Predicting experienced travel time with neural networks: a PARAMICS simulation study
The 7th International IEEE Conference on Intelligent Transportation Systems 2004, , , 2004
Abstract: The implementation of intelligent transportation systems (ITS) in recent years has resulted in the development of systems capable of monitoring roadway conditions and disseminating traffic information to travelers in a network. However, the development of algorithms and methodologies specialized in handling large amounts of data for the purpose of real-time control has lagged behind the sensing and communication technological developments in ITS. In this study, data generated by a PARAMICS model of a real-world freeway section are used to develop an artificial neural network (ANN) capable of predicting experienced travel time between two points on the transportation network. Computational experiments demonstrate that the studied ANNs were able to reasonably predict the experienced travel time. Generally, the study shows that the length of the time lag did not have a statistically significant effect on ANN performance, that speed appears to be the most influential input variable, and no statistically significant difference in ANN performance was observed when data from the left lane loop detector was substituted for data from the right lane loop detector.
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Bongard's work focuses on understanding the general nature of cognition, regardless of whether it is found in humans, animals or robots. This unique approach focuses on the role that morphology and evolution plays in cognition. Addressing these questions has taken him into the fields of biology, psychology, engineering and computer science.
Danforth is an applied mathematician interested in modeling a variety of physical, biological, and social phenomenon. He has applied principles of chaos theory to improve weather forecasts as a member of the Mathematics and Climate Research Network, and developed a real-time remote sensor of global happiness using messages from Twitter: the Hedonometer. Danforth co-runs the Computational Story Lab with Peter Dodds, and helps run UVM's reading group on complexity.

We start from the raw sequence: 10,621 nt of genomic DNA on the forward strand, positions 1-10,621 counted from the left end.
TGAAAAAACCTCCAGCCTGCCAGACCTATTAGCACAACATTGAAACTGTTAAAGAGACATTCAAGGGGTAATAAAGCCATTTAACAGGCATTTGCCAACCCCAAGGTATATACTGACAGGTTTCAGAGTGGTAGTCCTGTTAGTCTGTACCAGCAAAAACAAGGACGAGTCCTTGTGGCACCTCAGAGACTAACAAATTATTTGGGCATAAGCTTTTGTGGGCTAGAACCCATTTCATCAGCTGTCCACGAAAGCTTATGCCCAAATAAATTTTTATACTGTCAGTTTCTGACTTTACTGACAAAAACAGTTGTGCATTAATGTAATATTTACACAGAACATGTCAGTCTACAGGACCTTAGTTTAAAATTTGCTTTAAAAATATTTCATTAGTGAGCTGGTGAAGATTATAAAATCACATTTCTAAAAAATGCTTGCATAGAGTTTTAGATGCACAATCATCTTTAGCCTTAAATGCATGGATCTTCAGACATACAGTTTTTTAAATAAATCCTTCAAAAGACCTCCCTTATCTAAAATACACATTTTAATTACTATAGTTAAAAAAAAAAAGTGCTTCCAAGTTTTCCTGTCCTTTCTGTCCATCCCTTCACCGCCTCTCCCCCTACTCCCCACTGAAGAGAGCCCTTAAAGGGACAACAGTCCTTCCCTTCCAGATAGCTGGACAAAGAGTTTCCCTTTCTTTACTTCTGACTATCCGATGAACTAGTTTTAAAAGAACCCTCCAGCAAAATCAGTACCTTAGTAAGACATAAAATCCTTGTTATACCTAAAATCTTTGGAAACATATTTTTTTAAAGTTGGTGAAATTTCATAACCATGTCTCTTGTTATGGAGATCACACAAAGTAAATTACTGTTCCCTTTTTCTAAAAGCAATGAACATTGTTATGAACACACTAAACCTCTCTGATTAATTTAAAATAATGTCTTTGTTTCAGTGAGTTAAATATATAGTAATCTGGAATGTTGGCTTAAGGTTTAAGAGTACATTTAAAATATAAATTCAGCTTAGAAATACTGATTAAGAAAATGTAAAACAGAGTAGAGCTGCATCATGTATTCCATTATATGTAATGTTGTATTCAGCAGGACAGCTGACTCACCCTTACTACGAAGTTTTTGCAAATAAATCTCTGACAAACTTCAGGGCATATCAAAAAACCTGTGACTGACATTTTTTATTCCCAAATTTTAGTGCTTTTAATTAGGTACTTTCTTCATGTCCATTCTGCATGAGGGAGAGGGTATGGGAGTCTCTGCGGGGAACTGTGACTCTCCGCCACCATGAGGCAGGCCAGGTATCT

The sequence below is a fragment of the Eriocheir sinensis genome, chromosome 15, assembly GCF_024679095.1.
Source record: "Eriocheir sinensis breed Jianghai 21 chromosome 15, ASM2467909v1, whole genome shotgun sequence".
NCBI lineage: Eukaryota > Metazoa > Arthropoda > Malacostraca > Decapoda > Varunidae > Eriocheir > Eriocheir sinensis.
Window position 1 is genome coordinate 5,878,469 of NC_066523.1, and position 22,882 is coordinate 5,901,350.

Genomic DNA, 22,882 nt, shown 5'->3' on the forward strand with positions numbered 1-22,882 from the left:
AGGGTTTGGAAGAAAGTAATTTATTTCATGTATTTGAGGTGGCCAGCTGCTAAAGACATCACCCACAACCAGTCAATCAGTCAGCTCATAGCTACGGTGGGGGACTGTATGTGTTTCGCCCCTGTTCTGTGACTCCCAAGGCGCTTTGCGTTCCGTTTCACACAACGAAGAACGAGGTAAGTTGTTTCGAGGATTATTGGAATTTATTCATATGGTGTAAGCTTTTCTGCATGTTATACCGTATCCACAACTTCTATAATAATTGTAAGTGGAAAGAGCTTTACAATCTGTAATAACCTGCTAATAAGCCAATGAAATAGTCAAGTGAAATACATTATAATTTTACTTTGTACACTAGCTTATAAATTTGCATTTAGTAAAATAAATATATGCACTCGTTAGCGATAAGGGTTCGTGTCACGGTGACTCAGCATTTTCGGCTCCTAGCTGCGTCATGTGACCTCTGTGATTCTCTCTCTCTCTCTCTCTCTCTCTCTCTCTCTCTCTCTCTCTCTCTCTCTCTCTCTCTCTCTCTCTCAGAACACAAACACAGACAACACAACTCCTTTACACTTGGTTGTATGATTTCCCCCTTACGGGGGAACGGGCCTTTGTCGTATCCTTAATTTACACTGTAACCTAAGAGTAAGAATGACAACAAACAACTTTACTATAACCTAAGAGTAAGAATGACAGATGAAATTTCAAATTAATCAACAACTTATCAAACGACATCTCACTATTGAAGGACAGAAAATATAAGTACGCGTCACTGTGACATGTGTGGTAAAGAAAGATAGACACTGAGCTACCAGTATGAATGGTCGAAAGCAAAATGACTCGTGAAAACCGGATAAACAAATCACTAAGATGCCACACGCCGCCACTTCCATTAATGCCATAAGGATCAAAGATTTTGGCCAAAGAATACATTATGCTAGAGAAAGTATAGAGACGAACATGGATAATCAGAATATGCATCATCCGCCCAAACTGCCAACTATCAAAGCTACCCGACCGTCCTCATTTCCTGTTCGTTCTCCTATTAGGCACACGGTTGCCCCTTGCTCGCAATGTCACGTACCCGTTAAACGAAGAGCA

Laurent studies the interaction of structure and dynamics. His research involves network theory, statistical physics and nonlinear dynamics along with their applications in epidemiology, ecology, biology, and sociology. Recent projects include comparing complex networks of different nature, the coevolution of human behavior and infectious diseases, understanding the role of forest shape in determining stability of tropical forests, as well as the impact of echo chambers in political discussions.
Hines' work broadly focuses on finding ways to make electric energy more reliable, more affordable, with less environmental impact. Particular topics of interest include understanding the mechanisms by which small problems in the power grid become large blackouts, identifying and mitigating the stresses caused by large amounts of electric vehicle charging, and quantifying the impact of high penetrations of wind/solar on electricity systems.
Bagrow's interests include: Complex Networks (community detection, social modeling and human dynamics, statistical phenomena, graph similarity and isomorphism), Statistical Physics (non-equilibrium methods, phase transitions, percolation, interacting particle systems, spin glasses), and Optimization(glassy techniques such as simulated/quantum annealing, (non-gradient) minimization of noisy objective functions).